2) You can load in $500 increments up to $5,000/month on the card. You load $500.
3) On the way to your car, using your Bluebird app you make your car payment using their billpay option and you just received 500 miles for paying a bill.
I usually find creative ways to make sure I get my full $5,000 load per month, netting me no less than 5,000 miles/month at a cost of $.00365/mile (when I factor in monthly maintenance and annual fee). Put another way, that’s 60,000 miles per year (enough for a free economy ticket to Europe and nearly enough for an economy ticket to north Asia, for $219. If you have the means to load your SunTrust account with the minimum average balance of $3,000 and avoid the monthly maintenance fees your cost for the 60,000 miles drops to just $75 or $.00125/mile. That’s an unmatched eighth of a penny per mile.
Your Skymiles debit card is not limited to 60,000 miles per year (the Bluebird is for in-store fund loading), in fact there is no limit on it. If you have the means and have a significant other who does not want to bother, you could use their Bluebird as well, load $500 to each card on the same trip to Walmart and double your miles by using your Skymiles debit card to load both Bluebirds.
This also works great for those who are using credit cards to buy everything and paying off the balance each month. Let’s say you spend $2500/month on everything that’s not a bill (fuel, groceries, entertainment, shopping, etc.). You spend this on your airline card of choice earning 1 or more miles per dollar, then pay it off with your Skymiles debit card using the Bluebird option and earn another 2500 Skymiles for paying your credit card bill. Here is a simple example of how beneficial that would be.
Let’s assume you have the US Airways Mastercard as your card of choice (not a plug, just a card I carry because I like the award chart – choose any card you like).
- You earn 2500 US Airways Dividend miles for regular monthly spending.
- You earn another 2500 Skymiles paying off the US Airways card.
- You also earn another 2500 Skymiles for your $2,500 worth of bills for the month.
You have earned the regular 2500 miles with US Airways you always get, but now you have padded that with another 5,000 Skymiles at an extremely low cost.
I have trouble understanding why more people do not participate in this mileage circle of love, and then I realize exactly why. Convenience.
I often say,
Mileage hacking is not “no work”, it’s just not “hard work”.
That, for some people, is the rub. This method requires you to “experience a Walmart” 10 times per month. Some Walmarts have a kiosk inside the front of the store where you can load your Bluebird on your own, and its as convenient as an ATM so if there is one on the way home with this kiosk, it could be really quick and easy.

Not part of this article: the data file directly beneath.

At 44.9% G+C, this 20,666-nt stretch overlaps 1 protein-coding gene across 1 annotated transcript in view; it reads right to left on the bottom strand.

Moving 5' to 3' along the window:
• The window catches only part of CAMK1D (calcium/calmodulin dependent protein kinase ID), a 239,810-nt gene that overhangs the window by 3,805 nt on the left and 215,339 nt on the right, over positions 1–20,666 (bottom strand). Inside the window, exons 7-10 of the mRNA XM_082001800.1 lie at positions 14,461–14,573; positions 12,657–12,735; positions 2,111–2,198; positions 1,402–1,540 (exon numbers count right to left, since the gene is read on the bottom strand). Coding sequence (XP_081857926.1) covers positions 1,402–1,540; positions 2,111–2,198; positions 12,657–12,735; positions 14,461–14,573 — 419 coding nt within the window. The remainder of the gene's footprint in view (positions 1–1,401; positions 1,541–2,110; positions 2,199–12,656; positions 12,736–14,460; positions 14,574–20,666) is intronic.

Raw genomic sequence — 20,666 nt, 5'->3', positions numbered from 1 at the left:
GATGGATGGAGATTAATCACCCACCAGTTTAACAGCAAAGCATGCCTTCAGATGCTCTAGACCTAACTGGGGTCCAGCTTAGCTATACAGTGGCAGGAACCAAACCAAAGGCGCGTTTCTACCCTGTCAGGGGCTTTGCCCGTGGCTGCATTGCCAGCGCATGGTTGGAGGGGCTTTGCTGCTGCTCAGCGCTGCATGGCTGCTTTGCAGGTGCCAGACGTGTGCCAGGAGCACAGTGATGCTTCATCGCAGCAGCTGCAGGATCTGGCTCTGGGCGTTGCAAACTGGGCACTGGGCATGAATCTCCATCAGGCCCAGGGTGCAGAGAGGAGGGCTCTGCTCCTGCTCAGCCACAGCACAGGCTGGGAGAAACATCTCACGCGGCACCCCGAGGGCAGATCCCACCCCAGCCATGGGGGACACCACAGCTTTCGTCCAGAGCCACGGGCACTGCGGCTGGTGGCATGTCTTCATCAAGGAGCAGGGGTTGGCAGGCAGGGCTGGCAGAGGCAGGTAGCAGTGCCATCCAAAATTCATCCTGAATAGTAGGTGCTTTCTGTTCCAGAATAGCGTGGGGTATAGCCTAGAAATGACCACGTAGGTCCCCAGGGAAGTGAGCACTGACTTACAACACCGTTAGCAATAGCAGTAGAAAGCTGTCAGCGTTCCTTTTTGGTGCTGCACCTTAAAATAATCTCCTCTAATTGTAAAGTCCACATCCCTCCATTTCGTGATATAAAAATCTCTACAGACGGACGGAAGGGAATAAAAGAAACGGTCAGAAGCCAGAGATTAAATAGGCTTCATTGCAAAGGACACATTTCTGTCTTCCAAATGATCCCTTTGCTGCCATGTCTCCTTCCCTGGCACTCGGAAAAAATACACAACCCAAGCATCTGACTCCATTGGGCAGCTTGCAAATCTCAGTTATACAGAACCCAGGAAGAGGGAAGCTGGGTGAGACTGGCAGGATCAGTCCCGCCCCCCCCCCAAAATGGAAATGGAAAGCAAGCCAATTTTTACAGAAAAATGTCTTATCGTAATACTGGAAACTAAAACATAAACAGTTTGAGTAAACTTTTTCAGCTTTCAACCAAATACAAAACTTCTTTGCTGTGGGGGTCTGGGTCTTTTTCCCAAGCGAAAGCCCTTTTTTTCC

In the first year of Bluebird you could load $1,000 at a time, it’s been reduced to just $500 now. Using the monthly maximum of $5,000/$500 per load means you will make ten visits to a Walmart every month, and they can be painful. The Sherpstress has it down to the point where she can instruct the Walmart cashier who often is unfamiliar with the rules and the process through the transaction.
Sherpstress: In case you are wondering, if a Walmart employee is having trouble, just tell them to do an “Action Code 70” and load the card with a debit.
If you have the patience this process can be even more lucrative. In the last 19 months I have generated over 117,000 Delta miles using this method (and being creative with deposits and spending) and fully expect to redeem these for a business class flight to Asia. Assuming it will take me a full two years to achieve the 140,000 miles it requires for the ticket, I will have expended $438 + taxes on a trip that will be worth no less than $3000 but due to creative routing, it will likely be far more valuable than that.
NOTE: I am not an avid Delta flyer, their miles are not as valuable as other carriers, they are not carrier of concentration. However, for a business class flight for less than $500 to Asia, I would fly Delta in a heart beat.
To review, the miles are not free, and it’s not “no work”. But if a trip to Europe for $219 + tax (worst case scenario) is worth it, then this is another weapon in your travel hacking arsenal, one that even many bloggers do not take the time to execute. The best part is, this is merely in addition to your other mileage strategies and in no requires you to change the rest of your earning or preferences.
Special thanks to Angelina and her excellent observations regarding leaving points on the table.